County Weighs Renewed IPP Impacts

Impact Mitigation Committee meets to discuss way forward for mitigation efforts

Taxes on hotel rooms and school buses. New sheriff’s deputies and a fire truck.

All are some of the items in the county’s formulation of impacts for which it could seek compensation from Intermountain Power’s growing construction project outside Delta.

Last week, members of the county’s new Impact Mitigation Committee met for the second time to review some of the potential impacts on local government services from the growing number of construction workers residing in the county, even though it is only temporarily.

The committee grew out of negotiations over Intermountain Power’s updated conditional use license, which allows the county to recoup certain costs – both planned and unplanned – of Intermountain Power’s construction of its new natural gas and green hydrogen.

Commissioner Bill Wright led last Tuesday’s meeting, guiding various entities — the sheriff’s department, tourism, school district, local fire departments and others — to come up with areas of concern worth raising. the attention of Intermountain.

Perhaps Sheriff Richard Jacobson illustrated the county’s needs better than anyone.

Plagued by a labor shortage and the prospect of increased calls for service as hundreds more construction workers and many of their families move into the county, IPP hopes to house approximately the half of its construction workforce, about 600 workers, in on-place RV parks.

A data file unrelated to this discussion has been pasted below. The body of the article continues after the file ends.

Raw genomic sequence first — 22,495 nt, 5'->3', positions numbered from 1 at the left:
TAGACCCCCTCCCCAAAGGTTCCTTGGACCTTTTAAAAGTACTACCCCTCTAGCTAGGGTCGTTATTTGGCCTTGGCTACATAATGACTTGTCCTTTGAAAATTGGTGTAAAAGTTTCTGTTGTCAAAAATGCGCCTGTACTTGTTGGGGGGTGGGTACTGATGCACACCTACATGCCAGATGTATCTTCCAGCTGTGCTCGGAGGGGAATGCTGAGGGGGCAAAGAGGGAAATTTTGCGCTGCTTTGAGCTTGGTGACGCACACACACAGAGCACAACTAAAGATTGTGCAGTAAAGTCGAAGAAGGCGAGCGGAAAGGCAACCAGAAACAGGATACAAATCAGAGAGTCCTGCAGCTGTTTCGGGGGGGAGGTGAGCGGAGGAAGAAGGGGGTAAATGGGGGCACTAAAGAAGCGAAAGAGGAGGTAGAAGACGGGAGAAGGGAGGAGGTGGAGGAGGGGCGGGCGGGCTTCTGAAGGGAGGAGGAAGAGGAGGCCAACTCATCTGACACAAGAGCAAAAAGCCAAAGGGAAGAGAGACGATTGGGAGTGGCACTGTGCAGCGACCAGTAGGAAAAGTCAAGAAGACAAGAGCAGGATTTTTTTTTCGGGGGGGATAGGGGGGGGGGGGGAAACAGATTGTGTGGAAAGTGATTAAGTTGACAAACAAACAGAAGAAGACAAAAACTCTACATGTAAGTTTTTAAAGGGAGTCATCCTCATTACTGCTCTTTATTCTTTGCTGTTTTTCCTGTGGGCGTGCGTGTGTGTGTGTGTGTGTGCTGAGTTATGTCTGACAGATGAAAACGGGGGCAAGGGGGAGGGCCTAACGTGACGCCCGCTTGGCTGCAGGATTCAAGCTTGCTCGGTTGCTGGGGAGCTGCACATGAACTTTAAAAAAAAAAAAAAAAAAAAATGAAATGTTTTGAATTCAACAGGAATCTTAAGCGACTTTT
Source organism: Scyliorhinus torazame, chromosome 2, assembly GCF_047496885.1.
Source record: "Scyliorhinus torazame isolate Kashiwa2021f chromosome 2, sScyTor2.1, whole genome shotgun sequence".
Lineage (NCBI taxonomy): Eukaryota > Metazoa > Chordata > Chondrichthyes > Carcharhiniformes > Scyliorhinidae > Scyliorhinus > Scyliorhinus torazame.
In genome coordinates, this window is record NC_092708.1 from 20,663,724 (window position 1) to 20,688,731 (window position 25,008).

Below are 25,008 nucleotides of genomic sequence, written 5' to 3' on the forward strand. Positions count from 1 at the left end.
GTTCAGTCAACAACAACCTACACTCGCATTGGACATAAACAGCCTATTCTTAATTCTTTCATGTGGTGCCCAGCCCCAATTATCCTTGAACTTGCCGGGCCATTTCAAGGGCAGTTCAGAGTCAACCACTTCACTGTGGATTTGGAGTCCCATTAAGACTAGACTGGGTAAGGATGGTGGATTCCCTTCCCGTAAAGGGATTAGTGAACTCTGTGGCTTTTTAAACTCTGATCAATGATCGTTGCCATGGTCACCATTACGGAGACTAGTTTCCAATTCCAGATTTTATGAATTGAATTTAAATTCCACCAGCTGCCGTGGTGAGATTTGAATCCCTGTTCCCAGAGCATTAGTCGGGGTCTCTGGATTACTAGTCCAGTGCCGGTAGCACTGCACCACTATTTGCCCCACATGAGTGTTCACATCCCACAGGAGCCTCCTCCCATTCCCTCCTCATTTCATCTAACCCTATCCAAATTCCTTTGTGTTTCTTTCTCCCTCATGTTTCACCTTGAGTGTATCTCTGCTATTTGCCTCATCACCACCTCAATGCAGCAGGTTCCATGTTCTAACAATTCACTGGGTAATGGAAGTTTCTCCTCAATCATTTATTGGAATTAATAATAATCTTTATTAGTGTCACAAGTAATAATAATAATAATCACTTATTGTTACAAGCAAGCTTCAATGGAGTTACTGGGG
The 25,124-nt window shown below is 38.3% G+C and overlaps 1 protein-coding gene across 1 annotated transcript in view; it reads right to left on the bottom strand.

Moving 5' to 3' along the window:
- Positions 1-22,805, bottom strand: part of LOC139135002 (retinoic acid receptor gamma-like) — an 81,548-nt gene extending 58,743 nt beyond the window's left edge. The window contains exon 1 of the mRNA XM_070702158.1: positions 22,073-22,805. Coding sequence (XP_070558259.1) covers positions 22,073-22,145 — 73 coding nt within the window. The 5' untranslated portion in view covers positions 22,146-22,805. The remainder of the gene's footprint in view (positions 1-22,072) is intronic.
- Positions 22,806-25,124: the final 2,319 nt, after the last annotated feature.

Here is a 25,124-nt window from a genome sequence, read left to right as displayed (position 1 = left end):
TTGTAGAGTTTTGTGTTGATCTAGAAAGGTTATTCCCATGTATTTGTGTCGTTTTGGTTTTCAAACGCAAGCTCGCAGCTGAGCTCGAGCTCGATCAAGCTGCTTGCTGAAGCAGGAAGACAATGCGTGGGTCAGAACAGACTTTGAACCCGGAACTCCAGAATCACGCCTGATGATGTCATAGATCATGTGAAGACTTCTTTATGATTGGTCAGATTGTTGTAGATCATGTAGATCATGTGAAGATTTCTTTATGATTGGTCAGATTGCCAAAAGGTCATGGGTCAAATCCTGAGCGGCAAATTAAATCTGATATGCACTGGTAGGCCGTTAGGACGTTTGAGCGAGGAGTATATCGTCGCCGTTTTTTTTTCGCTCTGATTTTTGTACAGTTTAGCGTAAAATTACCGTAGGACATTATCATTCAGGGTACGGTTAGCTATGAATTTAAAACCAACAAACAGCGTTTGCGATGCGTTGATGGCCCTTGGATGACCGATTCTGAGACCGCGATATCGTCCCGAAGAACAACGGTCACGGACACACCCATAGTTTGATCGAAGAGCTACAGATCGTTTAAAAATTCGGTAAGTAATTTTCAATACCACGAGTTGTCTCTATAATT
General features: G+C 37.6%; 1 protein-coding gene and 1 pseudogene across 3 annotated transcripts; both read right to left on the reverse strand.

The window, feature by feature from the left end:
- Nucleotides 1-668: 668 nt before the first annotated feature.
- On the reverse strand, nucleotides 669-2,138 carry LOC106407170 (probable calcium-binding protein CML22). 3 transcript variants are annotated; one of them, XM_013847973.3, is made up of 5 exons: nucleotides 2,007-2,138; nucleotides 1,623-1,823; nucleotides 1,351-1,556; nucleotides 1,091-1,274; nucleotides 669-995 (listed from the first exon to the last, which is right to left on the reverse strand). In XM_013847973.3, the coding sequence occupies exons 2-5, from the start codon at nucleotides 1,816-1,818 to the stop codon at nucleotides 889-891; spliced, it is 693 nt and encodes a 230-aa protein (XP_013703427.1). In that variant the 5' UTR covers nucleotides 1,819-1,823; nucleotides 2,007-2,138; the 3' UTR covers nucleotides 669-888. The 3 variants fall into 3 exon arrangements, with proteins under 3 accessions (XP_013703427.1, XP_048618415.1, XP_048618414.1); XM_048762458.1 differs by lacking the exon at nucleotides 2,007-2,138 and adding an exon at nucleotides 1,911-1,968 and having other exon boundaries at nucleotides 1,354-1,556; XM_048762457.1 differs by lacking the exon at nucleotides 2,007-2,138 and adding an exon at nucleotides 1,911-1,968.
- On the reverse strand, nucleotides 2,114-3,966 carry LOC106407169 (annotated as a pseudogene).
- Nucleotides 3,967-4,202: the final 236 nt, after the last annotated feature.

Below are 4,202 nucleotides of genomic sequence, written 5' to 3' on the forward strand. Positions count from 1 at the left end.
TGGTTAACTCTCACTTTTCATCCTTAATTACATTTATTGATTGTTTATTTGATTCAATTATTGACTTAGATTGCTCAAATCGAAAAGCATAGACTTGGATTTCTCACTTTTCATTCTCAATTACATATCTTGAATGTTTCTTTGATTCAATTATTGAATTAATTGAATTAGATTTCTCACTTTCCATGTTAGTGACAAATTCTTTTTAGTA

The sheriff said he meets regularly with IPP officials and construction officials to discuss safety issues, contingencies, etc. So far, he said his deputies’ interactions with workers have mostly been through traffic stops, although an incident of criminal behavior has recently been encountered.

“We have good experiences there. MPs have good conversations with some of the workers, some of the tenants (at IPP’s RV park). I hope all of us in the county and the communities can look forward to building friendships from all of this,” he said.

But Jacobson said the fact was his department was simply understaffed and in an intense battle to recruit new officers, competing with law enforcement agencies large and small across the state.

Even with recent salary increases and bonuses approved by county commissioners during last year’s budget process, he fears his department may need more resources to fill out its roster.

“It’s too early to call the ball. Are we going to need more than that? asked the sheriff.

Jon Finlinson, president and chief operating officer of IPP, asked the sheriff directly if he planned to ask Intermountain for additional help because of the labor issues.

“We’re ready to pass the collection plate to LA, Jon,” Jacobson said, referring to LA because that city’s water and power department is LA’s largest electricity customer. ‘PPI.

“It is planned and expected, the project plans to take care of these impacts and obligations,” Finlinson replied.

But it’s not just the sheriff’s office that is likely to see its resources drained due to the construction project.

For example, the school district may soon need to create a new bus route to the plant to pick up school children living there, but the district has struggled this year to find drivers and doesn’t really have the additional buses for a new route. .

Millard School District Business Administrator Corey Holyoak and District Transportation Supervisor Zach Bryan explained the district’s needs if loads of school children suddenly need to get to school. The construction workforce is expected to peak at 1,300 starting this summer and stretch for several months before declining.

Holyoak said the state will cover about 85% of the costs of a new bus line once a minimum of 10 children need to be transported to area campuses — three children already live there. IPP and others are planned.